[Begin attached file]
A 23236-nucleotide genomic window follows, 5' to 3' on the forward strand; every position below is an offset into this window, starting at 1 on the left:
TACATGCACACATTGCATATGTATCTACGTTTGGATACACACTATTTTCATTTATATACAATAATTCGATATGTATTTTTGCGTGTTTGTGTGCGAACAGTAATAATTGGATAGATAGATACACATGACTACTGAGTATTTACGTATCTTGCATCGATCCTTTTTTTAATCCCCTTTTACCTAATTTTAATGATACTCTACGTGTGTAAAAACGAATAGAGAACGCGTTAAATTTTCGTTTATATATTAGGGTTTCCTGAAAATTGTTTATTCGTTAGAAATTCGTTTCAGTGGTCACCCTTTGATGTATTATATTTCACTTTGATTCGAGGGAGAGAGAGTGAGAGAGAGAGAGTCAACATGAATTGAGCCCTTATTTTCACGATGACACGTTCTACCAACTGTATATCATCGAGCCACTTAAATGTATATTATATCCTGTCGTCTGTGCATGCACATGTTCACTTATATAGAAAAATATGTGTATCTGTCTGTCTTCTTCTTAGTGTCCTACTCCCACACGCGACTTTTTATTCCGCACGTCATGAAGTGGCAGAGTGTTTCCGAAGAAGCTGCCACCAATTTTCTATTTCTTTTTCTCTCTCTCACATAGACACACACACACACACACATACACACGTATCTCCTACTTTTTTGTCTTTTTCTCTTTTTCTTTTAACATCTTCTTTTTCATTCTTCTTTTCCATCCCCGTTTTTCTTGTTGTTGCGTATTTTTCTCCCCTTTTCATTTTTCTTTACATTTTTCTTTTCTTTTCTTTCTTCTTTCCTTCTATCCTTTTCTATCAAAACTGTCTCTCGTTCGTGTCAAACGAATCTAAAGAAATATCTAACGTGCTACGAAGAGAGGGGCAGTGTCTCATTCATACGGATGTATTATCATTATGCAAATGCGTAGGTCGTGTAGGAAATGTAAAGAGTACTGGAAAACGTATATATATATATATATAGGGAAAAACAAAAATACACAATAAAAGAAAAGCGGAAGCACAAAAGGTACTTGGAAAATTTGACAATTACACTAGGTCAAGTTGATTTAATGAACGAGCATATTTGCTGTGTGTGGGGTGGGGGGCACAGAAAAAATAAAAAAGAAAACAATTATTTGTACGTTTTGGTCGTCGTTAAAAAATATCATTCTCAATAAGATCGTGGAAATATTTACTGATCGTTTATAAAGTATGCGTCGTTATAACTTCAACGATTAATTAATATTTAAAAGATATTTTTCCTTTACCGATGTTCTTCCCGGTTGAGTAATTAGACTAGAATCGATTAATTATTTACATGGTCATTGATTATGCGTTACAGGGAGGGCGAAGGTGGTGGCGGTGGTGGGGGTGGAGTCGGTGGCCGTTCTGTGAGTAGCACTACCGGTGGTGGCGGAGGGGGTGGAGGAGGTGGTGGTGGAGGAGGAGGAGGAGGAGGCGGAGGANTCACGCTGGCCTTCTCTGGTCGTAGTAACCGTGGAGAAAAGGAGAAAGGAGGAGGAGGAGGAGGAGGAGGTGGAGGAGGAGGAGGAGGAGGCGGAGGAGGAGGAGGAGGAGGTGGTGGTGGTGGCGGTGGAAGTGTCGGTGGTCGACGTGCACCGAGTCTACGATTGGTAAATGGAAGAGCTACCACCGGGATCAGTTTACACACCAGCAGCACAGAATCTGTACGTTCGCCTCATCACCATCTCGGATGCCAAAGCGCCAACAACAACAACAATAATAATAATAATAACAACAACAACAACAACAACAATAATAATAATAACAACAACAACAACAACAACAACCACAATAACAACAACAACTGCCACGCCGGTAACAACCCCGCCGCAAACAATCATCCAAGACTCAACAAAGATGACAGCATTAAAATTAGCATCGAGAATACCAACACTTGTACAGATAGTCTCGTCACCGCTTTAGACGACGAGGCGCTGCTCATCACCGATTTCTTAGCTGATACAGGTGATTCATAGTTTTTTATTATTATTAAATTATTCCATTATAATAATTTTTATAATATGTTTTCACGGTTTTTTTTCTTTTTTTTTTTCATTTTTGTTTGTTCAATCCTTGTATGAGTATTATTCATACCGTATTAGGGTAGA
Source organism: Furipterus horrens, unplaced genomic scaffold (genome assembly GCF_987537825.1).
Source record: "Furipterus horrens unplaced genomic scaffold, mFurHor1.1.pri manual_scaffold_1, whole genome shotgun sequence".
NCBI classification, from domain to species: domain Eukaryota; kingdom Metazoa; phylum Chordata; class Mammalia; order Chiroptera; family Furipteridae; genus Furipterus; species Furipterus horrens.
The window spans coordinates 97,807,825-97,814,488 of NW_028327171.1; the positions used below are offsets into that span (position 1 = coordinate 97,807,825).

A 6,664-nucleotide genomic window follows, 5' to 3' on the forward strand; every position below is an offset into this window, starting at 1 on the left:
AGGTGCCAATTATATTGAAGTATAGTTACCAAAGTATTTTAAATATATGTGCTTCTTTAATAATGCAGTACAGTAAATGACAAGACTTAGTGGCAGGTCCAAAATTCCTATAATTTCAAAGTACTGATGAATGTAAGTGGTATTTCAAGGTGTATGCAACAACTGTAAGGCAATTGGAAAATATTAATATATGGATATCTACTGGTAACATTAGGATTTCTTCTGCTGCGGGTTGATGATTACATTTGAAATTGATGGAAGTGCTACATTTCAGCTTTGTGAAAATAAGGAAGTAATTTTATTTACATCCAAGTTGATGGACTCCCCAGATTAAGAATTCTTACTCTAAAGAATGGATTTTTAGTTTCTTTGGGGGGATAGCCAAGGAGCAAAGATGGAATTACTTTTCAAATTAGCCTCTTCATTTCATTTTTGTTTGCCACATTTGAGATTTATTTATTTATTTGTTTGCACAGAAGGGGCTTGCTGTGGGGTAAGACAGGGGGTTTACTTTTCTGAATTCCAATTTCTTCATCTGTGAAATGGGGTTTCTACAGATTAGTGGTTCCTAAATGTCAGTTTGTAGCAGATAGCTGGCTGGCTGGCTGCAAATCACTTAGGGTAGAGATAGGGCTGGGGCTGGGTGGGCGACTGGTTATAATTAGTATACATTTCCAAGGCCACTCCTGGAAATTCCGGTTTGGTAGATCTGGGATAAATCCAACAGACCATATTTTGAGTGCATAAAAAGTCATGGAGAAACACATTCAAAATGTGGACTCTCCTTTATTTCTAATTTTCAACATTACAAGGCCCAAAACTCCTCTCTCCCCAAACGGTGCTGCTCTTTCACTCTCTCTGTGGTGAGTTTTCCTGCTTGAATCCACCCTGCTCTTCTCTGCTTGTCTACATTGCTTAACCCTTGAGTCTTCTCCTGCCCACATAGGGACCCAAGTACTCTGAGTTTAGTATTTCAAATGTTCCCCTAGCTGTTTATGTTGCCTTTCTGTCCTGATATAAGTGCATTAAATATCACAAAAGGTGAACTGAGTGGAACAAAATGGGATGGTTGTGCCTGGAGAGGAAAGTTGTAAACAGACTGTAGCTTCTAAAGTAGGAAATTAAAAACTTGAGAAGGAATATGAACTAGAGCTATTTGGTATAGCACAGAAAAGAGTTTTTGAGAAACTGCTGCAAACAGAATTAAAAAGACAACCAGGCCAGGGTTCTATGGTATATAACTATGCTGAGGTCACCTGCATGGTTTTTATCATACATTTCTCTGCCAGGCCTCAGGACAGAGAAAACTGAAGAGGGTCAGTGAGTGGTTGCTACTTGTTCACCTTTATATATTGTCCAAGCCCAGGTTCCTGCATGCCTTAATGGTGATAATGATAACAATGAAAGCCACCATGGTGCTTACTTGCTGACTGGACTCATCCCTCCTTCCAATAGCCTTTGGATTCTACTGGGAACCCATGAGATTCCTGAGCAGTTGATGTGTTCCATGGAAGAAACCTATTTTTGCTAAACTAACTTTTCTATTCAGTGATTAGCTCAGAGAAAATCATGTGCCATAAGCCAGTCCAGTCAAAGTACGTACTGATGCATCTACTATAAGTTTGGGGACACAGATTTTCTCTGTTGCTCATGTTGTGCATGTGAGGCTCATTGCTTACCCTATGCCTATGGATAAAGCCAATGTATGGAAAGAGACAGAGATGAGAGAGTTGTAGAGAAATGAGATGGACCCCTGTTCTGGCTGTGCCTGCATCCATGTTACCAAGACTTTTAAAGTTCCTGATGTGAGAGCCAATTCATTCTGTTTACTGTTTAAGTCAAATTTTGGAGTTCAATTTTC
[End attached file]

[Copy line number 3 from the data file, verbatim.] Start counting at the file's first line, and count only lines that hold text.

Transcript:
Source organism: Furipterus horrens, unplaced genomic scaffold (genome assembly GCF_987537825.1).